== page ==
Partial or local symptoms indicate a deranged condition of the nervous system, or an affection of the organs beneath the perspiring surface. If perspirations occur after trifling exertion, they point to excessive weakness. Night sweats, of frequent occurrence, not only show debility, but when preceded by chills and fever, may indicate Tuberculosis.
The colour of the skin is also diagnostic. A bluish tint of the skin indicates structural disease of the heart. A yellow colour points to biliary affections. A rich blush of the cheeks, especially if it be circumscribed, and the surrounding parts pale, may indicate an irritable condition of the nervous system, or a diseased state of the lungs.
19.- The Urine.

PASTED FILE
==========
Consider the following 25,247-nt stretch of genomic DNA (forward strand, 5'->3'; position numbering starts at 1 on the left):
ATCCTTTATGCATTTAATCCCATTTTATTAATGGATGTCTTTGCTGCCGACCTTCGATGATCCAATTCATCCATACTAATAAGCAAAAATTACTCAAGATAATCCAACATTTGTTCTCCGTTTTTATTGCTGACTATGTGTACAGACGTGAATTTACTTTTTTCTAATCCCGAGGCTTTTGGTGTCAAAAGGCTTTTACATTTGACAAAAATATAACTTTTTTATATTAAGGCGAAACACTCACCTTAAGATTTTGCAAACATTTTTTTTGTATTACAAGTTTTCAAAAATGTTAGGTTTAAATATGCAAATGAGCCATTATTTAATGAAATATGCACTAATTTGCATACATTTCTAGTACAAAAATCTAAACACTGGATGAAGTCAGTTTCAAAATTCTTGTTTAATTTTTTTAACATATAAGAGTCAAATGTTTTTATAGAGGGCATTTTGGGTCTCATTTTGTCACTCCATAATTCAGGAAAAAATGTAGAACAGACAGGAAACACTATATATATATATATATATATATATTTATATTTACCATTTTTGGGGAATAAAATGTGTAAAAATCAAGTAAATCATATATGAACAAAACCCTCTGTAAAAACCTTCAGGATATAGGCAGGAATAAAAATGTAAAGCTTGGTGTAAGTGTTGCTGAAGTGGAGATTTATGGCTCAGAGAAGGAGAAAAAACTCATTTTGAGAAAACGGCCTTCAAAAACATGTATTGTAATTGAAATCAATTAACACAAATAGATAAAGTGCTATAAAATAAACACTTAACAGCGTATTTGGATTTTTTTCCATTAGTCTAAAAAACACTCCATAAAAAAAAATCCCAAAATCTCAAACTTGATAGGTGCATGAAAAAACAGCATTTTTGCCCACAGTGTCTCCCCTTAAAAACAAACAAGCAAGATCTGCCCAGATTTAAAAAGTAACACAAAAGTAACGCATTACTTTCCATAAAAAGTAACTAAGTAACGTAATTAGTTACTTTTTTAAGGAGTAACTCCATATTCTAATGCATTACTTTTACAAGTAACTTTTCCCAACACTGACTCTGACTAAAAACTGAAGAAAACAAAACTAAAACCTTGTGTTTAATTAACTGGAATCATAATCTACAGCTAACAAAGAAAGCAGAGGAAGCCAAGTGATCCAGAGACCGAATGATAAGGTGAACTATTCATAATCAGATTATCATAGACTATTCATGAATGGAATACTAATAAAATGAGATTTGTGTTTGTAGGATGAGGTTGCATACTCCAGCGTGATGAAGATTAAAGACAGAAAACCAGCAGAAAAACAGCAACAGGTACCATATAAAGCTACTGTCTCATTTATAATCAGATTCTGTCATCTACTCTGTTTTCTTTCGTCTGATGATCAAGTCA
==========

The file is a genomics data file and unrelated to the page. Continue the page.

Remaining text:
The urinary organs are, the kidneys and bladder, with their appendages. The kidneys secrete the urine from the blood, and by this process the blood is relieved of many impurities, which if retained, would give rise to decease in the whole system. The secretion of the kidneys reaches the bladder through the channels (ureters), and the urine is ultimately discharged through the urinary canal (urethra).
Healthy urine is of a brightish yellow or amber colour, a tint darker in the morning than in the afternoon, yielding a slight ammoniacal smell, devoid of unpleasant odour, and precipitating no deposit on standing, or only the merest trace of mucus, or of urates from a low temperature. In advanced age the urine becomes darker and slightly offensive; it is darker in persons who lead a very active life; different varieties of food also produce a marked effect both on the colour and odour of urine. The stream of urine should be round and large, and it should be passed about four to six times in twenty-four hours without any pain or straining.